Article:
The European Union should sign a new migration deal with Ankara so that Turkey will curb the flow of migrants across its border, Foreign Minister Péter Szijjártó said after talks with Mevlut Cavusoglu, his Turkish counterpart, in Ankara on Tuesday.
Szijjártó noted that Brussels had promised 6 billion euros to Turkey to handle the refugee situation in the country, adding that there was a dispute about how much of that money it has transferred to Ankara.
He called on Brussels to quickly settle the issue with Turkey and make good on its promise.
Referring to the novel coronavirus pandemic, Szijjártó said that while migration waves in the past primarily posed security and cultural risks, they now also came with serious health and economic risks.
Turkey is currently sheltering over 4 million migrants, while several hundred thousand more are staying across the Turkey-Syria border,
Szijjártó said, adding that the coronavirus pandemic could easily trigger new waves of migration, therefore it was in the European Union’s “vital interest” to maintain the migration agreement.
Cooperation between Turkey and the EU is also crucial for stabilising the situation in Libya, which currently offers a “green corridor” for illegal migrants, Szijjártó said.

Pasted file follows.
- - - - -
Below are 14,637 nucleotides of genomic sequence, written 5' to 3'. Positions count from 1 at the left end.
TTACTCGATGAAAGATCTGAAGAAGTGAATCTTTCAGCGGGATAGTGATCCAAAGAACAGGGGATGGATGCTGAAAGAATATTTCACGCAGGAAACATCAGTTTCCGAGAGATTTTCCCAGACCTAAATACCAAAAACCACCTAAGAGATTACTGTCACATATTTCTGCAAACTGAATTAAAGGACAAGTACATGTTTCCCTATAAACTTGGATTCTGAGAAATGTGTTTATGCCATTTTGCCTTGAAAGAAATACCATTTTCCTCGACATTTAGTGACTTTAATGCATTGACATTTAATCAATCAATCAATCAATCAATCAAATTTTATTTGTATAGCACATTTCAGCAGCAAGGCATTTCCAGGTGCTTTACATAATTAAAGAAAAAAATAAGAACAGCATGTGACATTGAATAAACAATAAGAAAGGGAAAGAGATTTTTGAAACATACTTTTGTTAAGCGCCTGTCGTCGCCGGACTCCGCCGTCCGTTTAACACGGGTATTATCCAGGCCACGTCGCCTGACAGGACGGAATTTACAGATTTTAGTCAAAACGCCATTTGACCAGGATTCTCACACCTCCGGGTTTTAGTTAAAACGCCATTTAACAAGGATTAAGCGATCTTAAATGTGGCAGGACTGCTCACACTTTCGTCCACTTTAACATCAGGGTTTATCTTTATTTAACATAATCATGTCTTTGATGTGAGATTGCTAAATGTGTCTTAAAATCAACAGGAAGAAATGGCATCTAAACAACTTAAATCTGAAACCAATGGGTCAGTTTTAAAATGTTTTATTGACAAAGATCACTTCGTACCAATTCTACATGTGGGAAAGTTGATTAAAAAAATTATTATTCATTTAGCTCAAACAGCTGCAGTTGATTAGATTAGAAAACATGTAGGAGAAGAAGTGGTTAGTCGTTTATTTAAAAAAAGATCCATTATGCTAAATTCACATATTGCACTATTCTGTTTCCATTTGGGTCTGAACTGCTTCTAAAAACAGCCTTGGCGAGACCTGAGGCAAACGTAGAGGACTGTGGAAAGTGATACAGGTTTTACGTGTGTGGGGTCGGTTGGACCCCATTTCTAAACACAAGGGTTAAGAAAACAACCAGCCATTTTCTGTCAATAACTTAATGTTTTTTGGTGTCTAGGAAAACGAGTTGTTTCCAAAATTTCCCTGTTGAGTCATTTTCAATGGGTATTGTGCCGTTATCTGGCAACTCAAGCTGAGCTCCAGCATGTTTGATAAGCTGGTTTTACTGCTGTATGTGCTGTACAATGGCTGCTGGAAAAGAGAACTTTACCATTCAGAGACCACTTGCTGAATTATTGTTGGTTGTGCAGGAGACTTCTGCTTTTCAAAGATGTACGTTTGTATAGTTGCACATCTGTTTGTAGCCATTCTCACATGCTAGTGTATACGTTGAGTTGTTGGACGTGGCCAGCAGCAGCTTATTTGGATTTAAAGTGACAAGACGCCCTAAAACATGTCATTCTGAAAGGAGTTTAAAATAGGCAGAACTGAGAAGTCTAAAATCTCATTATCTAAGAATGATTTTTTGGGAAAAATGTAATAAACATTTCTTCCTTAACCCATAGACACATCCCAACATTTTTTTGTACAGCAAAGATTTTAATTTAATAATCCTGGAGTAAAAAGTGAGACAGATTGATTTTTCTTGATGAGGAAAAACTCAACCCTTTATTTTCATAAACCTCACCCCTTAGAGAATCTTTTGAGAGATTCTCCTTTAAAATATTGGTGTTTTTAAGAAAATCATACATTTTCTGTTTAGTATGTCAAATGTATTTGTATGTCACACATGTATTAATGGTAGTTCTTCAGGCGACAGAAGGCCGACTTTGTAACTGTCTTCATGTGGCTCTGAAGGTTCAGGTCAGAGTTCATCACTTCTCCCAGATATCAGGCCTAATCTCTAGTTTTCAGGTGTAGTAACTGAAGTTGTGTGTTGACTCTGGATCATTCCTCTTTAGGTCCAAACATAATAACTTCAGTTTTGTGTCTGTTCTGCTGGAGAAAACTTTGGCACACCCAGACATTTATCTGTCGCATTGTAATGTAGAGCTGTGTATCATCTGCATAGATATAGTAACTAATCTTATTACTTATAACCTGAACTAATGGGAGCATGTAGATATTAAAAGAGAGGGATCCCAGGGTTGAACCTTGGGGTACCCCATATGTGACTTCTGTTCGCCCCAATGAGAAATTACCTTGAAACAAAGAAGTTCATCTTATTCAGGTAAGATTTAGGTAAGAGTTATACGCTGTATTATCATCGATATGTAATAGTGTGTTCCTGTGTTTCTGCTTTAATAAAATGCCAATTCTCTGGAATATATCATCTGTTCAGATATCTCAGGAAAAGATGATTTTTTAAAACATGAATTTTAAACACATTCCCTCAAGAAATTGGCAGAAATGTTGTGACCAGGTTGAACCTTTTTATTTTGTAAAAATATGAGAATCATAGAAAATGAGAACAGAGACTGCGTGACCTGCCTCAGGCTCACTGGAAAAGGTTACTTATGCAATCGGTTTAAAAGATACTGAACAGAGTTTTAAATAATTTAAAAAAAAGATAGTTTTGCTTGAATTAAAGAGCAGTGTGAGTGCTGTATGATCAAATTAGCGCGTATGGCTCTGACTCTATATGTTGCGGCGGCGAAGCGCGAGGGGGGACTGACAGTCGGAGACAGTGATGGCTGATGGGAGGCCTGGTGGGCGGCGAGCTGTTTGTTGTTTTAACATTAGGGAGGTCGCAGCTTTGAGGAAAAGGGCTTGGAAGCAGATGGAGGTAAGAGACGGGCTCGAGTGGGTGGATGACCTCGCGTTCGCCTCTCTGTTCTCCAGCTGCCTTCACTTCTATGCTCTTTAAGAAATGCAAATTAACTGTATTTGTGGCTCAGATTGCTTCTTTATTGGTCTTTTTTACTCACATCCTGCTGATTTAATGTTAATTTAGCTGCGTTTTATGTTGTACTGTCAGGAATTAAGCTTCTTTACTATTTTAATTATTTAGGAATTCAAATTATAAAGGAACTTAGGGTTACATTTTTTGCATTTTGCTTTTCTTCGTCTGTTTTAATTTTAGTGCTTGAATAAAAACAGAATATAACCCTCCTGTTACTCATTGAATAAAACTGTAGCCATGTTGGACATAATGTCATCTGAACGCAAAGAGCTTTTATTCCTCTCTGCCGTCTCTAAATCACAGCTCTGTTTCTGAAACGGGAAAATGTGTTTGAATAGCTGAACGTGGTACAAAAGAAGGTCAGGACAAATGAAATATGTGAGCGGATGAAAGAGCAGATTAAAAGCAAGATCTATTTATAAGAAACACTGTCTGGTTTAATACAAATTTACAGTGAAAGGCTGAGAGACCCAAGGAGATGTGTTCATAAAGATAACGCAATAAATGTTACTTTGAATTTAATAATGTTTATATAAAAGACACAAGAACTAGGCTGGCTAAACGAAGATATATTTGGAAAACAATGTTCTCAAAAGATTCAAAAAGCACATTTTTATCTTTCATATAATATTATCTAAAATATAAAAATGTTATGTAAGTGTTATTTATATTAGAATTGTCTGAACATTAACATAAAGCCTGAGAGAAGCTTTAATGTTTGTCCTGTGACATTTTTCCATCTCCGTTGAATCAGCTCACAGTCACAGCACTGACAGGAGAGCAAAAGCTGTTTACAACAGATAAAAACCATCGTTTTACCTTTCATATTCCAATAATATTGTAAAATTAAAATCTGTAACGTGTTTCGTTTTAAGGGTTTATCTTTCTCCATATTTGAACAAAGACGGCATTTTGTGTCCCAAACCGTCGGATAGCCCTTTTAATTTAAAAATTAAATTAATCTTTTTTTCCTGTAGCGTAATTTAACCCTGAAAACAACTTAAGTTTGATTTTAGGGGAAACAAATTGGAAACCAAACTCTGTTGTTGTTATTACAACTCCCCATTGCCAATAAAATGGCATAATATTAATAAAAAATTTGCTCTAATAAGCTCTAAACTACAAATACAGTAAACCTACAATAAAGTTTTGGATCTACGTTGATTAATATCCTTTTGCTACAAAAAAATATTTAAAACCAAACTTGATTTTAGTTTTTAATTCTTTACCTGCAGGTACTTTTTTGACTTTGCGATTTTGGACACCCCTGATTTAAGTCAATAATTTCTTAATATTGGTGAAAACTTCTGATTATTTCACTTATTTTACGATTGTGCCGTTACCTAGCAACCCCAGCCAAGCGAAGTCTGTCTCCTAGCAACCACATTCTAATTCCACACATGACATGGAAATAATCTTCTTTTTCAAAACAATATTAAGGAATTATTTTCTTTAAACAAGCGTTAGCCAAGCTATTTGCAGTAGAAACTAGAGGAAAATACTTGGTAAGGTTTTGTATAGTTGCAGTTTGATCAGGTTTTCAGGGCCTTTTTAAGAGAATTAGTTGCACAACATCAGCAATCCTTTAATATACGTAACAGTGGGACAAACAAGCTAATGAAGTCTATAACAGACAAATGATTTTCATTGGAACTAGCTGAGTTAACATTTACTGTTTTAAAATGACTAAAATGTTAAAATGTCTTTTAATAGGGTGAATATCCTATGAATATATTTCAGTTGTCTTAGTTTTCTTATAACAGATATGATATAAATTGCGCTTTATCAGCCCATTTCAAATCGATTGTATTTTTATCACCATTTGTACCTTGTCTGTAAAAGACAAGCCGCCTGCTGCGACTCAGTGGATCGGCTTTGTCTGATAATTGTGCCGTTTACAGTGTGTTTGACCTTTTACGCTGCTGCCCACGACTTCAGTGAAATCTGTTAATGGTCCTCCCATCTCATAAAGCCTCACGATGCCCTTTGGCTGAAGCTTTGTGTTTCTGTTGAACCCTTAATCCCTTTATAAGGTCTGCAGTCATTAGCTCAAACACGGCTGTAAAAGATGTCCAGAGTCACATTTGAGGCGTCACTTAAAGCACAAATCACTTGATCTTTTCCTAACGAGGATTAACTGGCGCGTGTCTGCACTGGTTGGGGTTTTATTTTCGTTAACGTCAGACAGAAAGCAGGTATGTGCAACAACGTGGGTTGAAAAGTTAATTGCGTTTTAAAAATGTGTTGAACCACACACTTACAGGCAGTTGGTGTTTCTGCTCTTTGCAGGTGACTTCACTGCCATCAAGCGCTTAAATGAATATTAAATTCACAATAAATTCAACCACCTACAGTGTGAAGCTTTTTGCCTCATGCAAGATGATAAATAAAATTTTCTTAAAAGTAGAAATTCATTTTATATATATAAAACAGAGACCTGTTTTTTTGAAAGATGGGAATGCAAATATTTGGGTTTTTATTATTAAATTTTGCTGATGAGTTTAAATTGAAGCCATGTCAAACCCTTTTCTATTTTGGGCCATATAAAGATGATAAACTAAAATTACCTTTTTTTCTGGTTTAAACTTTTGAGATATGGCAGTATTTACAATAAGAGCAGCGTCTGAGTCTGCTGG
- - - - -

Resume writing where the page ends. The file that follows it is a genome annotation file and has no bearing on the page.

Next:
The future of the EU will largely depend on its relations with Turkey, Szijjártó said, and urged that those ties should be “fair, straightforward, and based on mutual respect”.
“Brussels should finally leave behind hypocrisy and double-dealing,” he added.
Szijjártó said that “some members should say the same things in the presence of a representative of the Turkish government as in their absence” and suggested that some members have made it clear in a closed circle that they do not support Turkey’s EU membership.
The EU should also seek closer economic cooperation with Turkey in light of the coronavirus pandemic, Szijjártó said and urged an EU-Turkey free trade agreement, which would reduce duties and red tape in trade relations.
Szijjártó said that
the Hungarian government has opened a credit line of 100 million dollars with Hungarian Eximbank to assist Hungarian companies to Turkey’s markets.
The foreign minister said that Turkey could have a crucial role in ensuring the security of gas supplies for Hungary by way of the Turkish Stream gas pipeline, through which Hungary could purchase an annual 6 billion cubic metres of natural gas.
Szijjártó and Cavusoglu signed an agreement on…